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EC approves expanded indication for cystic fibrosis treatment

The European Commission has approved the label extension for KALYDECO® (ivacaftor) to include the treatment of infants with cystic fibrosis between six and 12 months old.

The European Commission has granted approval of the label extension for KALYDECO® (ivacaftor) to include the treatment of infants with cystic fibrosis (CF) ages six months to less than 12 months weighing 5kg and more.

Ivacaftor, produced by Vertex Pharmaceuticals, is the first and only approved medicine in Europe that treats the underlying cause of CF in children aged six to 12 months. Known as a CFTR potentiator, ivacaftor is an oral medicine designed to keep CFTR proteins at the cell surface open longer to improve the transport of salt and water across the cell membrane, which helps hydrate and clear mucus from the airways.

In order to be treated with the drug the infant must have at least one of the following nine mutations in their CFTR gene: G551D, G1244E, G1349D, G178R, G551S, S1251N, S1255P, S549N or S549R.

“Today’s approval is another milestone in our commitment to treat all people with CF as early in life as possible, given manifestations of CF are often present at birth,” said Dr Reshma Kewalramani, Executive Vice President and Chief Medical Officer at Vertex. “For the first time, children with CF in Europe as young as six months with certain mutations now have access to a medicine that treats the underlying cause of their disease.”

…ivacaftor is an oral medicine designed to keep CFTR proteins at the cell surface open longer”

The label update comes on the back of promising data from the ongoing Phase III trial safety study known as ARRIVAL. This research is testing the drug on children with CF who are less than 24 months of age and who have a CFTR gating mutation. The safety profile in this study is comparable to that seen in previous Phase III studies of older children and adults, for which it is already approved. Patients in the current trial also show improvements in sweat chloride levels, a secondary endpoint.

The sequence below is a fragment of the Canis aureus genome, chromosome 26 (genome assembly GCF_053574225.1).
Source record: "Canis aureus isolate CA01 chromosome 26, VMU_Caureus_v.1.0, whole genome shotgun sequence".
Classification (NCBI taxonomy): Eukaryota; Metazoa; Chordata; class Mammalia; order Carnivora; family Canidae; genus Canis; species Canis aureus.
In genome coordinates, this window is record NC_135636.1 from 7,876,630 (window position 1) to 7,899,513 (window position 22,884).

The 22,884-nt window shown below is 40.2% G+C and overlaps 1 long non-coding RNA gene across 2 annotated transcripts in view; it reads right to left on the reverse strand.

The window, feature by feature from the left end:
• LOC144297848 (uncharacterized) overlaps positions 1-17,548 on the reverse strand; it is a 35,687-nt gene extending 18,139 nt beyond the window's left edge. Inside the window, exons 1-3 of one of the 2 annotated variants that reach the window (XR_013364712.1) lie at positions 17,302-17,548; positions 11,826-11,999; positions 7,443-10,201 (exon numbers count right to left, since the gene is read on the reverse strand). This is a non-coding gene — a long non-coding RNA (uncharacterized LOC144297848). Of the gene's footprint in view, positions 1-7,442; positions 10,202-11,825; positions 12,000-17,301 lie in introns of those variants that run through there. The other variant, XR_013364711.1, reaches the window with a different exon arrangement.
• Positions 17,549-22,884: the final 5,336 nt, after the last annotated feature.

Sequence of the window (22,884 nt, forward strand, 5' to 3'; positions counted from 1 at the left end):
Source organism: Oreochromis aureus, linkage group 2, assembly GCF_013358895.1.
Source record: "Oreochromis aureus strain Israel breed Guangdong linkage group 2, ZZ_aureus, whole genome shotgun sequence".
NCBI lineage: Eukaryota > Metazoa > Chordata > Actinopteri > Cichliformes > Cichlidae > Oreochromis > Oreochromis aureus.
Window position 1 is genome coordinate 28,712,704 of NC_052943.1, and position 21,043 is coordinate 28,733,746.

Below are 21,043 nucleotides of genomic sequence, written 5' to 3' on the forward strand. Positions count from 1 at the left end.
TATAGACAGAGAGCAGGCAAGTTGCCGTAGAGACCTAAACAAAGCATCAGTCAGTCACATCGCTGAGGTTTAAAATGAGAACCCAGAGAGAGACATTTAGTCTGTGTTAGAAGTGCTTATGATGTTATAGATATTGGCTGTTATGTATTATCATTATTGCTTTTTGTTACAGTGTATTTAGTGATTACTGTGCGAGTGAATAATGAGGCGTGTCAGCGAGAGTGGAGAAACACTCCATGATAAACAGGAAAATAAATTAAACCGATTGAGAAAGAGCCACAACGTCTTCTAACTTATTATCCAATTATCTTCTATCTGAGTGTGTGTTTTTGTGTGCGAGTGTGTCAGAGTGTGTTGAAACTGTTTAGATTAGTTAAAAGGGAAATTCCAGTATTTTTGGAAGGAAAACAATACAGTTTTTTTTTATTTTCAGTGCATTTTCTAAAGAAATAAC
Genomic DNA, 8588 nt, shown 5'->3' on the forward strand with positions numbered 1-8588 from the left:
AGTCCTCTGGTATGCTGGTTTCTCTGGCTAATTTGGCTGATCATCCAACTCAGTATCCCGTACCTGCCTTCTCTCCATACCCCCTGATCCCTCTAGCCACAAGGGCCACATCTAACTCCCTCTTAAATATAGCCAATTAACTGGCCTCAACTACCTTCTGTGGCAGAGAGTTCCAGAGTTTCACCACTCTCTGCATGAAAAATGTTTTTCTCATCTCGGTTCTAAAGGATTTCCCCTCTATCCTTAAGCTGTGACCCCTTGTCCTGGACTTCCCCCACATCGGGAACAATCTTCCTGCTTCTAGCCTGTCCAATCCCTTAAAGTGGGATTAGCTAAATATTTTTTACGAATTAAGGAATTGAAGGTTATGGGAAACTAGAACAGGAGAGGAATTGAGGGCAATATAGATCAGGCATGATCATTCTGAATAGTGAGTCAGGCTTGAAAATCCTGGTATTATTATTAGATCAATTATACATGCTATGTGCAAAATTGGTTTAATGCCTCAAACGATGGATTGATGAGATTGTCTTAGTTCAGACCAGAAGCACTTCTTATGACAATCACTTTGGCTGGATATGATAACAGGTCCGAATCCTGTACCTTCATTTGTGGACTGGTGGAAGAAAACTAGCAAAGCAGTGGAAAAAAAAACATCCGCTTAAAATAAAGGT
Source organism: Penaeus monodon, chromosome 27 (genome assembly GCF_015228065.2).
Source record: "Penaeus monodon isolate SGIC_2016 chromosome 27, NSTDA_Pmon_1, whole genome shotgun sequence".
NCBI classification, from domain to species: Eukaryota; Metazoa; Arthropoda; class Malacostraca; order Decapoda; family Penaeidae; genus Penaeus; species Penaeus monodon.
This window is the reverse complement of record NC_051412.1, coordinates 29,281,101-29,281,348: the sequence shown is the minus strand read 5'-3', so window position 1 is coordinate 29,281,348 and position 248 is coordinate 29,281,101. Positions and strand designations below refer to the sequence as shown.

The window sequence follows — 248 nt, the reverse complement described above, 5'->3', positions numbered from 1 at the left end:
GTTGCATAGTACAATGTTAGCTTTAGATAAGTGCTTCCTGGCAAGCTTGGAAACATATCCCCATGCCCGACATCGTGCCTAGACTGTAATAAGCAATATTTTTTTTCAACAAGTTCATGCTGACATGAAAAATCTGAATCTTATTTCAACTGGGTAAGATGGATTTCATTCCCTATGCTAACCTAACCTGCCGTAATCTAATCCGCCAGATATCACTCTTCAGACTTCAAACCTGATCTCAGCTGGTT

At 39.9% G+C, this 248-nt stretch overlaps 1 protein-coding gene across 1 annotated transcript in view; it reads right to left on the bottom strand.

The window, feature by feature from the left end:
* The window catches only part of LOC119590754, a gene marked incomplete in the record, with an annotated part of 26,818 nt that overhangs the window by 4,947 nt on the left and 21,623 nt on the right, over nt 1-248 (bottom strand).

An estimated 75,000 people worldwide suffer with CF; a progressive, multi-system disease that affects the lungs, liver, GI tract, sinuses, sweat glands, pancreas and reproductive tract. Caused by a defective and/or missing cystic fibrosis transmembrane conductance regulator (CFTR) protein resulting from certain mutations in the gene; defective function of CFTR protein results in poor flow of salt and water into and out of the cells. In the lungs, patients build-up a layer of thick, sticky mucus causing chronic lung infections and progressive lung damage that eventually leads to death.

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